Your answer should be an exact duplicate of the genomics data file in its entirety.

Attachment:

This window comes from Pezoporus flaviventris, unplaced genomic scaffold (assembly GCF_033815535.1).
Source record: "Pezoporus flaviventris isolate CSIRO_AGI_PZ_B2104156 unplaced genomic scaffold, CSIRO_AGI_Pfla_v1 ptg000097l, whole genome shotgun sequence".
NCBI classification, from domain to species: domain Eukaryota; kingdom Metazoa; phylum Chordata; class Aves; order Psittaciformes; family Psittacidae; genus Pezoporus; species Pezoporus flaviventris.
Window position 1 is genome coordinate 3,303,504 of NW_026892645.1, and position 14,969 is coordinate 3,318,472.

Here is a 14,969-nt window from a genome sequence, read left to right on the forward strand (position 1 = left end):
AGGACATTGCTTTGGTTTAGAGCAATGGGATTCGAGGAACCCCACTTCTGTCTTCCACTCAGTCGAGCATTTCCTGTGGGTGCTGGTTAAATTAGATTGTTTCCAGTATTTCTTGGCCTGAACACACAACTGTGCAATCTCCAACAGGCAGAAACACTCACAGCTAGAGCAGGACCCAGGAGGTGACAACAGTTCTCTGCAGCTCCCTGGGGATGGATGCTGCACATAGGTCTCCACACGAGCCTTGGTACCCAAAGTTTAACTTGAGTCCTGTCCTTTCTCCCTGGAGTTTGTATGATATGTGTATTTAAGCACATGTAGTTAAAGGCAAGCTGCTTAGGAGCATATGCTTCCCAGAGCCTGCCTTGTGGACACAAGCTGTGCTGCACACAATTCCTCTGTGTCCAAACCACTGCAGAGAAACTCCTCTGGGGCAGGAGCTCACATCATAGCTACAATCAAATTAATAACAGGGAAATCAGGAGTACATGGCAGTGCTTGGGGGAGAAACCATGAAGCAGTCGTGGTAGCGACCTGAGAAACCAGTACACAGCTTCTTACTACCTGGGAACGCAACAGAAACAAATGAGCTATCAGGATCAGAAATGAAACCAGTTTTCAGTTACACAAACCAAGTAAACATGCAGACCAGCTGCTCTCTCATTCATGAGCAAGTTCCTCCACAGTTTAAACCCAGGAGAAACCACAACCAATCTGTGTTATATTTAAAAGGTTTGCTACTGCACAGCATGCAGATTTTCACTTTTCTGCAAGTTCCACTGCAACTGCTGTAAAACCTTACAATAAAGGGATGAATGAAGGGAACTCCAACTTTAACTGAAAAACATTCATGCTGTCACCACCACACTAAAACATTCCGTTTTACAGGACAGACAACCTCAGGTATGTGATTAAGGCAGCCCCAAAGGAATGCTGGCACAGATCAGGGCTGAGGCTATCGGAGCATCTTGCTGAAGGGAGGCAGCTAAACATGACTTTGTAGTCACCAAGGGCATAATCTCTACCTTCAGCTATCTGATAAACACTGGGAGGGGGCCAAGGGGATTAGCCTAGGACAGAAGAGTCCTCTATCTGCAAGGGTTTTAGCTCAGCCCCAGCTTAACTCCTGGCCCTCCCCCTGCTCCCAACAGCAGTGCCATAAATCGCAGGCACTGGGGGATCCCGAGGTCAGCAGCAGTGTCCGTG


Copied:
This window comes from Pezoporus flaviventris, unplaced genomic scaffold (assembly GCF_033815535.1).
Source record: "Pezoporus flaviventris isolate CSIRO_AGI_PZ_B2104156 unplaced genomic scaffold, CSIRO_AGI_Pfla_v1 ptg000097l, whole genome shotgun sequence".
NCBI classification, from domain to species: domain Eukaryota; kingdom Metazoa; phylum Chordata; class Aves; order Psittaciformes; family Psittacidae; genus Pezoporus; species Pezoporus flaviventris.
Window position 1 is genome coordinate 3,303,504 of NW_026892645.1, and position 14,969 is coordinate 3,318,472.

Here is a 14,969-nt window from a genome sequence, read left to right on the forward strand (position 1 = left end):
AGGACATTGCTTTGGTTTAGAGCAATGGGATTCGAGGAACCCCACTTCTGTCTTCCACTCAGTCGAGCATTTCCTGTGGGTGCTGGTTAAATTAGATTGTTTCCAGTATTTCTTGGCCTGAACACACAACTGTGCAATCTCCAACAGGCAGAAACACTCACAGCTAGAGCAGGACCCAGGAGGTGACAACAGTTCTCTGCAGCTCCCTGGGGATGGATGCTGCACATAGGTCTCCACACGAGCCTTGGTACCCAAAGTTTAACTTGAGTCCTGTCCTTTCTCCCTGGAGTTTGTATGATATGTGTATTTAAGCACATGTAGTTAAAGGCAAGCTGCTTAGGAGCATATGCTTCCCAGAGCCTGCCTTGTGGACACAAGCTGTGCTGCACACAATTCCTCTGTGTCCAAACCACTGCAGAGAAACTCCTCTGGGGCAGGAGCTCACATCATAGCTACAATCAAATTAATAACAGGGAAATCAGGAGTACATGGCAGTGCTTGGGGGAGAAACCATGAAGCAGTCGTGGTAGCGACCTGAGAAACCAGTACACAGCTTCTTACTACCTGGGAACGCAACAGAAACAAATGAGCTATCAGGATCAGAAATGAAACCAGTTTTCAGTTACACAAACCAAGTAAACATGCAGACCAGCTGCTCTCTCATTCATGAGCAAGTTCCTCCACAGTTTAAACCCAGGAGAAACCACAACCAATCTGTGTTATATTTAAAAGGTTTGCTACTGCACAGCATGCAGATTTTCACTTTTCTGCAAGTTCCACTGCAACTGCTGTAAAACCTTACAATAAAGGGATGAATGAAGGGAACTCCAACTTTAACTGAAAAACATTCATGCTGTCACCACCACACTAAAACATTCCGTTTTACAGGACAGACAACCTCAGGTATGTGATTAAGGCAGCCCCAAAGGAATGCTGGCACAGATCAGGGCTGAGGCTATCGGAGCATCTTGCTGAAGGGAGGCAGCTAAACATGACTTTGTAGTCACCAAGGGCATAATCTCTACCTTCAGCTATCTGATAAACACTGGGAGGGGGCCAAGGGGATTAGCCTAGGACAGAAGAGTCCTCTATCTGCAAGGGTTTTAGCTCAGCCCCAGCTTAACTCCTGGCCCTCCCCCTGCTCCCAACAGCAGTGCCATAAATCGCAGGCACTGGGGGATCCCGAGGTCAGCAGCAGTGTCCGTG